But I'm just attacking his credibility.

I've just gotta consider the holes in his logic. Let's try some.

1) Language:

If you don't understand English, of course you're easier to control. You're in a foreign element. You don't even know the proper words to protest. Some teams have started to deal with this issue with more Spanish-speaking coaches and managers. But it's never going away all the way.

2) Draft:

Latin American players don't go through it. They even get cultivated in baseball academies. It's a sweet deal for teams, albeit one that should be patched up sooner than later because it's just unfair.

3) Black people don't play baseball:

Not in the same numbers. See all the Jackie Robinson related stories that came out on this issue on the eve of Jackie Robinson Day. Baseball is perceived as a white man's game, and a lame one at that, plus it's underfunded due to equipment issues. That applies even down to the cheaper fields: Sandlots aren't available in the numbers that blacktop basketball courts. Football and basketball are sports with more machismo related. Baseball is so unpopular, historically black colleges are recruiting white ballplayers in ever-growing numbers. Trumbull, CT still has a sign up proclaiming it the home of the 1989 Little League World Series. Baseball is the great American pastime. African-Americans have always considered themselves a somewhat separate entity from "America," whatever the hell that is, because, well, history backs this up.

4) You sure...? Latino players are easy to control? You sure you're not pulling your own stereotypes, Sheff? If nothing else, there are major exceptions to the rule:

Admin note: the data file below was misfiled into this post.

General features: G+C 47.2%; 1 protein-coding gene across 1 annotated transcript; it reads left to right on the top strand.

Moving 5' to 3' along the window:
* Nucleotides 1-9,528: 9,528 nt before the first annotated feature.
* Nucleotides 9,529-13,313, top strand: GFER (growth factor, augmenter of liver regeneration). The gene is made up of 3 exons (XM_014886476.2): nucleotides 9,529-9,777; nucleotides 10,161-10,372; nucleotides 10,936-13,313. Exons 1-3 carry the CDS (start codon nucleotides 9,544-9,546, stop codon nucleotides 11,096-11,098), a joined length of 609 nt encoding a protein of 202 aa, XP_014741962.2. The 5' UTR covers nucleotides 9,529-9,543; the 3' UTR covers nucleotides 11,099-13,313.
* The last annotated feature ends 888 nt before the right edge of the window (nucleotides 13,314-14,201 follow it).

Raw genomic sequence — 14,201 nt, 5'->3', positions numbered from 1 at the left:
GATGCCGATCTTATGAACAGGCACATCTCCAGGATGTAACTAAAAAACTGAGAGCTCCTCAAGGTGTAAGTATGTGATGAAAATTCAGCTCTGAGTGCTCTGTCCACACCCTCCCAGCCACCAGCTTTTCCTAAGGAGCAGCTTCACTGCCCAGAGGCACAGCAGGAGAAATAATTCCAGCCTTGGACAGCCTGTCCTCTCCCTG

I have to admit, I'm not the most qualified person to talk about this, and unlike all too many knee-jerk columnists, I will be humble in that. I also think in the interests of thinking this out further, I should hand the mic over to a man I may disagree with sometimes, but I always respect the opinions of, my good friend, Harvard Ph.D candidate in Afro-American Studies Cameron Leader-Picone.

camlp82 (1:27:11 PM): Everyone is simply dismissing the comments but its actualy a fairly universal feeling among both african americans, whites and black latinos
camlp82 (1:27:30 PM): And the sociological evidence backs it up
camlp82 (1:27:56 PM): Whites perceive immigrant blacks as less threatening and harder working
camlp82 (1:28:21 PM): And black latinos differentiate themselves along the same terms to explain their success.

Carlos Guillen and other Latino players must be heard out.

Sheffield, like Jackie Robinson, is a "race man." Unfortunately, some of his opinions seem to be from a somewhat different time. I enjoy Sheff spouting his mouth off, and don't really think America should ever be a land where "Shut up!" is a valid argument. But wrong is wrong, and race baiting, which this very well may be, might not be shouting "FIRE!" in a movie theater, but it can stoke fires. He might be right in a few accidental ways. But 75% wrong ain't right.

Now someone please hit the comments and tell me I'm wrong.